|BL 14 inch Mark VII|
Gunners and forward turrets of HMS Duke of York after the Battle of North Cape
|Place of origin||UK|
|Weight||80.26 metric tons (176,900 lb)|
|Barrel length||53 ft 6 in (16.31 m) bore (45 calibres)|
|Shell||1,590 lb (720 kg)|
|Calibre||14 inches (360 mm)|
|Rate of fire||2 rounds per minute|
|Muzzle velocity||Standard Charge: 2,400 ft/s (730 m/s) (25% wear), 2,483 ft/s (757 m/s) (new gun)|
|Maximum range||36,500 yd (33,400 m) at 40.7° (25% wear) or 38,600 yd (35,300 m) at 40° with new linings|
The choice of calibre was limited by the Second London Naval Treaty, an extension of the Washington Naval Treaty which set limits on the size armament and number of battleships constructed by the major powers. After disappointing experiences with the combination of high velocity but relatively light shell in the BL 16 inch /45 naval gun of the Nelson-class battleships, the British reverted to the combination of lower velocities and (relatively) heavier shells in this weapon.
These built-up guns were constructed using a non wire wound radial expansion design which was an advance on previous British practice with a longer barrel life and better accuracy. Unfortunately, the choice of mountings was for quadruple turrets, and in practice these developed a reputation as being unreliable with the turrets jamming during battle. However, it has been argued that these jams were typically caused by errors in drill, either due to lack of gun crew training, as was the case when the newly commissioned HMS Prince of Wales engaged the Bismarck in the Battle of the Denmark Strait (1941), or due to crew fatigue resulting from the prolonged nature of the engagement, as was the case when HMS King George V engaged Bismarck in 1941, and HMS Duke of York engaged Scharnhorst in the Battle of North Cape (1943).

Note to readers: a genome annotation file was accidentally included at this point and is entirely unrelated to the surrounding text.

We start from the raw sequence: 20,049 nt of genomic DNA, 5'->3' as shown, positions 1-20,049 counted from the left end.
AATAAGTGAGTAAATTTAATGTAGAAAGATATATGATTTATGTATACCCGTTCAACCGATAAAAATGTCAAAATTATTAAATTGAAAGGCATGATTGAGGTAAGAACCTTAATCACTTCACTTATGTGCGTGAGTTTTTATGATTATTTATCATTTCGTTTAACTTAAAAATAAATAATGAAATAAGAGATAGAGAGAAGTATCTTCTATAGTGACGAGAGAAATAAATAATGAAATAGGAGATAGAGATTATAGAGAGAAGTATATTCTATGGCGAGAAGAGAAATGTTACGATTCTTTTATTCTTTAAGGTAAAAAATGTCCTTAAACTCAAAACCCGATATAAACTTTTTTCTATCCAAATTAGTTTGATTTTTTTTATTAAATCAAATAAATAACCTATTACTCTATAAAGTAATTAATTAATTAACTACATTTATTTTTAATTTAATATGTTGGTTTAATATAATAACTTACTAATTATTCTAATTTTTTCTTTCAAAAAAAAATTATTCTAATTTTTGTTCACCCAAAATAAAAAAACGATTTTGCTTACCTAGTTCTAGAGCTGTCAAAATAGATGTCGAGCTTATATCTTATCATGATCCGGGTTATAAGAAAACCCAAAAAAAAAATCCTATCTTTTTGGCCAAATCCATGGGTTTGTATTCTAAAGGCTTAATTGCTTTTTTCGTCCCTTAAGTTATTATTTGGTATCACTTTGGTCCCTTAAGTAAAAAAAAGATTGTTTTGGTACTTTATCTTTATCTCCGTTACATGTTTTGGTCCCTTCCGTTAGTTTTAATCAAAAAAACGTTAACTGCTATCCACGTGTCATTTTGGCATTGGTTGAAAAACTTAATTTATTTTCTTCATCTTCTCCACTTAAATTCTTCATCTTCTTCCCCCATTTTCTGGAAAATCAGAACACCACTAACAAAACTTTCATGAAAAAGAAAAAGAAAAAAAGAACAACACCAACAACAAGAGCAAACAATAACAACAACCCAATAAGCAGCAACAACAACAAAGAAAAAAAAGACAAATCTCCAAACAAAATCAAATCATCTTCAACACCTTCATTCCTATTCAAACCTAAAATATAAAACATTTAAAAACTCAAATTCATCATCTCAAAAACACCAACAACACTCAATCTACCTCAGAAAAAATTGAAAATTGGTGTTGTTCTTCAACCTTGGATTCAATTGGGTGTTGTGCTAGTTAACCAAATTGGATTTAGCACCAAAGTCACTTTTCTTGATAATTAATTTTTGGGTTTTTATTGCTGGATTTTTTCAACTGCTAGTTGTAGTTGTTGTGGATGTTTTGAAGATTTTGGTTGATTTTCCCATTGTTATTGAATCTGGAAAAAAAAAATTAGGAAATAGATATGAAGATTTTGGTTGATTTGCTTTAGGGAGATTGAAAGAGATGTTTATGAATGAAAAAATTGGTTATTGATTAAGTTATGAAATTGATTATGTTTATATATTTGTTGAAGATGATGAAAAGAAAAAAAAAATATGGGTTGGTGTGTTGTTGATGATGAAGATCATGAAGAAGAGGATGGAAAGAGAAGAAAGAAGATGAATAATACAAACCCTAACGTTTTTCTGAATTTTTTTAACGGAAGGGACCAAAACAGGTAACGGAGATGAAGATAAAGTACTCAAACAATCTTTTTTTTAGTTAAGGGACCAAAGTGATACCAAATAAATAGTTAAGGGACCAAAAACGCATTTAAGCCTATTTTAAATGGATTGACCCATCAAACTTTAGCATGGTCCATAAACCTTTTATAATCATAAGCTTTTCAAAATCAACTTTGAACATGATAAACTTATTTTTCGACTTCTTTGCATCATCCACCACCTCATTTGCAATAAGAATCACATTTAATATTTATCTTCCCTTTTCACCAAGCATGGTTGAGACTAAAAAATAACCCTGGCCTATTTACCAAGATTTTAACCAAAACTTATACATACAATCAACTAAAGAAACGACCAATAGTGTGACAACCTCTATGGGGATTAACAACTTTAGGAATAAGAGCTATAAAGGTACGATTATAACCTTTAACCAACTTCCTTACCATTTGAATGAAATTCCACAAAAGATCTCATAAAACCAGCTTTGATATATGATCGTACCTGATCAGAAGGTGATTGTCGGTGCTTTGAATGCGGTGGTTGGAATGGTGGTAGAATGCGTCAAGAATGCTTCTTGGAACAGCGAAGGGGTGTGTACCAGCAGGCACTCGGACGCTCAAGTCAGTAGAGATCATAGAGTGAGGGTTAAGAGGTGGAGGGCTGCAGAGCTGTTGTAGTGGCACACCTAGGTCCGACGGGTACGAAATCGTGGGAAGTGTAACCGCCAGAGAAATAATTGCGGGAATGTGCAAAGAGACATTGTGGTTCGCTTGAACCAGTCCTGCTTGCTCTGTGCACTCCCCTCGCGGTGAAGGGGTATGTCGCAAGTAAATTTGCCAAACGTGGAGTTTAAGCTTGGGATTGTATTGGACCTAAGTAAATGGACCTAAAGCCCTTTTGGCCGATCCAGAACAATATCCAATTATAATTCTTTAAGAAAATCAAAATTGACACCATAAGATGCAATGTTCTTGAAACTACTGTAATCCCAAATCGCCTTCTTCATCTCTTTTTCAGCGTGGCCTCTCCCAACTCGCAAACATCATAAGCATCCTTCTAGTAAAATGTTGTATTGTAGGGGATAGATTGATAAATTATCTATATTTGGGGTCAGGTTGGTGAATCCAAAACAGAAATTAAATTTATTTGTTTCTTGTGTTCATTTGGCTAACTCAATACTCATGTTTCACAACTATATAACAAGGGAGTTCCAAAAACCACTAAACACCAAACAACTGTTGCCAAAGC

Main article Cross-Channel guns in the Second World War.
- Penetration: belt 668 mm/0 m; 396 mm/9,144 m; 335 mm/13,716 m; 285 mm/22,860 m; decks 29 mm/9,144 m; 50 mm/13,716 m; 73 mm/18,288 m; 102 mm/22,860 m; 121 mm/25,603 m(4.74 in/28,000 yards)
- With 338.3 lb (153.5 kg) cordite.
- Mk VII = Mark 7. Britain used Roman numerals to denote Marks (models) of ordnance until after World War II. This was the seventh model of BL 14-inch naval gun.
|Wikimedia Commons has media related to BL 14 inch Mk VII naval gun.|
- Video : "Winnie" firing, Dover, 1941
- Movie clip of RN 14" gun loading and firing procedure (NOTE : external sequences are of different guns)
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